Metal sections of Forth Road Bridge may be built in China
The Evening News has learned that Transport Scotland is looking at the move in a bid to save money on the project, which is expected to cost up to 4.2 billion.
It is thought panels and deck units of the new cable-stayed bridge would be fabricated in China and then shipped to the Forth for assembly.
Unions and opposition politicians today hit out at the plans pointing out that Rosyth Dockyard, which is close to the new crossing, has a history of metal fabrication. But Transport Scotland today insisted that no decisions had yet been taken on where to build the bridge's decks.
Mid-Scotland and Fife MSP John Park, a former Rosyth Dockyard union official, said: "This is a real missed opportunity for Scotland's workers.
"The proximity of the new crossing to the dockyard at Rosyth simply highlights that we already have an excellent skills base here in Scotland.
"The new Forth crossing could be an ideal opportunity for the Scottish Government to create opportunities for skilled jobs here in Scotland so I am obviously disappointed to hear that sections of the bridge may be constructed overseas."
The Babcock-owned Rosyth Dockyard is well known for its naval shipbuilding but the yard has diversified its interests in recent years.
One such project was fabricating sections of the huge roof for Heathrow Airport's new Terminal Five. The yard recently won a share of a 3bn Government aircraft carrier contract which will secure work at Rosyth for the next decade.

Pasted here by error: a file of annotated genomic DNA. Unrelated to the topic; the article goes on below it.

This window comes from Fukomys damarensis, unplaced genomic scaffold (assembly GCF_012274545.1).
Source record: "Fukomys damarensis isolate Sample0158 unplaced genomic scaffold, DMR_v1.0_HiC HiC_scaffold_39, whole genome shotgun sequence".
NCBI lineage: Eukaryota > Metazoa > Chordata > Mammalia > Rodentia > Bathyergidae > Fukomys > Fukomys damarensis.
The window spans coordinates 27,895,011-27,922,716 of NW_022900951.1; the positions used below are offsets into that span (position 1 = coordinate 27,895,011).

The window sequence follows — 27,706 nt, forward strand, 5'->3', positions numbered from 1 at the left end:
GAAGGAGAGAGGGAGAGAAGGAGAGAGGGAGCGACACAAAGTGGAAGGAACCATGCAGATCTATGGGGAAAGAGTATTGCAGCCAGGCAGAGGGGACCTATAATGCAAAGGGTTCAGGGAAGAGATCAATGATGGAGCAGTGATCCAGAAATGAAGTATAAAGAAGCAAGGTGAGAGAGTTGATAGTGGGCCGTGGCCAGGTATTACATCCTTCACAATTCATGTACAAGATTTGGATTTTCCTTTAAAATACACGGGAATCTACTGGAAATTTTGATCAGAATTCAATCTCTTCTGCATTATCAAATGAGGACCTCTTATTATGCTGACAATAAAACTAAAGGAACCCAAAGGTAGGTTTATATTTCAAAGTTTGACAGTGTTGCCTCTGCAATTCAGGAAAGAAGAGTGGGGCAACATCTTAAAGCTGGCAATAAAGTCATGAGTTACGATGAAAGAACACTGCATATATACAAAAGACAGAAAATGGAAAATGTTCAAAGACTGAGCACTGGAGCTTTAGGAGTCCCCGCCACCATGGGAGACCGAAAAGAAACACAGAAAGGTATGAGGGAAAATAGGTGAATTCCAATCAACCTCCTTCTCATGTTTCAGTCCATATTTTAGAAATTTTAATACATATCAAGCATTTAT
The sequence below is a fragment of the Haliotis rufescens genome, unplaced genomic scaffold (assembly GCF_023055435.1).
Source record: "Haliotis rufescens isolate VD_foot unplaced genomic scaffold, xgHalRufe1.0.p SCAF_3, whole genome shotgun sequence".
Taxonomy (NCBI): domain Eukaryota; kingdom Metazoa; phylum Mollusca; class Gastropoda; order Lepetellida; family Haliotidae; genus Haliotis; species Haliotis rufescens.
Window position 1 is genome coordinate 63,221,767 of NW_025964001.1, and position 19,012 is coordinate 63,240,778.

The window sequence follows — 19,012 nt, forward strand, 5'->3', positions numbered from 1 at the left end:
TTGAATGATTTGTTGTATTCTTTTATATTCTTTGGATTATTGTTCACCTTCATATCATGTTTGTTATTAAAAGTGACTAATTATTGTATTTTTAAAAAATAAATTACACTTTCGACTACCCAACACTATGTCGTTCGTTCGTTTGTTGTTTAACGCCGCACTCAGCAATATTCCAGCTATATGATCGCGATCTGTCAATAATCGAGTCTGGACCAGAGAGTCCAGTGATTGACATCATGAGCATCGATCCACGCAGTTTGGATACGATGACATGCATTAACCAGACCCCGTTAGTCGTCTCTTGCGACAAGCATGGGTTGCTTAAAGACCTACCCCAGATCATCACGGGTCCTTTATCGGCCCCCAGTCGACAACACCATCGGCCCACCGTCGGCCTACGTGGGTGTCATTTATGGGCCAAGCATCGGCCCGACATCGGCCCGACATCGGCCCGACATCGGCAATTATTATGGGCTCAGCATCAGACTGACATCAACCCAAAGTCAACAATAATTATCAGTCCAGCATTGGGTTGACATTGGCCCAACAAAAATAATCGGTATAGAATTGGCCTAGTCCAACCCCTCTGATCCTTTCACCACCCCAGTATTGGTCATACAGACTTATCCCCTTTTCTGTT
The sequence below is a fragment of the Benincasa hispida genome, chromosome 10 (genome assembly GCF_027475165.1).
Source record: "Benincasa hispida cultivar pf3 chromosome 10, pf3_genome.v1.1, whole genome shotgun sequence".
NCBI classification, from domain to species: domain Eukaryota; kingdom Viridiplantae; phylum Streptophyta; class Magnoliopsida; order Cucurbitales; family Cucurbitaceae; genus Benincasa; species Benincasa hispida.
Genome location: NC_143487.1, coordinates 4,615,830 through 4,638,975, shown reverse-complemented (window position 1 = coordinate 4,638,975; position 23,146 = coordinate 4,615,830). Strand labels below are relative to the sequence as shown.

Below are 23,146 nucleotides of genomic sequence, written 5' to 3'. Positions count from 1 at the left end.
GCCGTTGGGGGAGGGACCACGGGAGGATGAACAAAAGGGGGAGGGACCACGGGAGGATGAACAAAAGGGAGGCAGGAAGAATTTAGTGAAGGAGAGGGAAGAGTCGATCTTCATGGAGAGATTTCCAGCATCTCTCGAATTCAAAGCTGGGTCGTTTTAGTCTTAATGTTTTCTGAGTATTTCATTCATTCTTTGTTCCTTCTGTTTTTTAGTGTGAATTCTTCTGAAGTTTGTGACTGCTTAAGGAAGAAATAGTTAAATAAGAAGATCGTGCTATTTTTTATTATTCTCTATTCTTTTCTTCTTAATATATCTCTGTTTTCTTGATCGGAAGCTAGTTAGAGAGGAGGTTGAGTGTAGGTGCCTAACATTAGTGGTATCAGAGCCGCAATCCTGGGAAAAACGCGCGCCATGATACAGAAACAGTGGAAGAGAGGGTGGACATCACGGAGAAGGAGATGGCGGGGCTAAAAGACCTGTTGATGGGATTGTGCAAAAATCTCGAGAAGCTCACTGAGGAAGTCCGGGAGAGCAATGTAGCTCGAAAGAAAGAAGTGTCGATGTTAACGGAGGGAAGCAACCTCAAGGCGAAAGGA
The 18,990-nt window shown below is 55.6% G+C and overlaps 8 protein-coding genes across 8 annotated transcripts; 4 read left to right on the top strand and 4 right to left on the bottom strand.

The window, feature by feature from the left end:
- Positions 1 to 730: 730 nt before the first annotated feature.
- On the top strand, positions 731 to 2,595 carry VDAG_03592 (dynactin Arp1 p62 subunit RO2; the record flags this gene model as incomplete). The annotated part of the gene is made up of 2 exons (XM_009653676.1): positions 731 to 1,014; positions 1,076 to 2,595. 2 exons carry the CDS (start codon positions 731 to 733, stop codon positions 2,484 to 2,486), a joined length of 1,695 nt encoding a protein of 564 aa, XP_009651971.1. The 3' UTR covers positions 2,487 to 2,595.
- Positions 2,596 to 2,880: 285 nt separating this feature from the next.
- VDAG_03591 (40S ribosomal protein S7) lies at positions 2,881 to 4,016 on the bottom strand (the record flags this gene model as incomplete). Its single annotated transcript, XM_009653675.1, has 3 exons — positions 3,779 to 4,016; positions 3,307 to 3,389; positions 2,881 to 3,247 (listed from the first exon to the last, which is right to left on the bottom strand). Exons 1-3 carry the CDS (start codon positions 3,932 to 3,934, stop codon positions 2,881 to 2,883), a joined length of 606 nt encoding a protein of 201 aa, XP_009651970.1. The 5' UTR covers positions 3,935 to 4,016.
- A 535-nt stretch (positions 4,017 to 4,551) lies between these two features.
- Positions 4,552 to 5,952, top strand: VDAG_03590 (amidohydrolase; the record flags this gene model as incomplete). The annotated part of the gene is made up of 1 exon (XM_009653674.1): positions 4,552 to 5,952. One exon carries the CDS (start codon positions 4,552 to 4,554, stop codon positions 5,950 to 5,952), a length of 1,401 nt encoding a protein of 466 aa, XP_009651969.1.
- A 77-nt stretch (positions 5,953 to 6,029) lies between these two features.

Kenny Jordan, regional secretary of the Confederation of Shipbuilding and Engineering Unions, said: "Obviously a lot of this would depend on the timing of the work and whether there is the capacity at the dockyard given the new carrier contracts.
"But with any job we would want to see it kept within the UK and bolstering our own manufacturing sector.
"We need to encourage more workers into our skilled sector, more apprenticeships and this is really the sort of work which would help sustain the industry."
The new crossing was given the go-ahead last year after ministers ruled it was a cheaper and quicker alternative to a tunnel. It is still not clear how the bridge will be paid for but details are expected to be announced later this year.
Engineer John Carson, who founded the South Queensferry pro-tunnel group ForthTag, said: "I wouldn't be surprised in the slightest if it went to China. Shipping costs are so cheap now and they must be looking to save money somehow on this bridge.
"However, if we are heading for a recession, and they go ahead with this project, then it is exactly the right sort of time for keeping this work in Scotland and supporting our own industrial sectors."
A Transport Scotland spokeswoman said the ultimate decision on where bridge materials will be sourced from will be up to the successful contractor.
She added: "There are a number of possibilities for the material sourcing and fabrication, and at this early stage in the project no decision has been taken."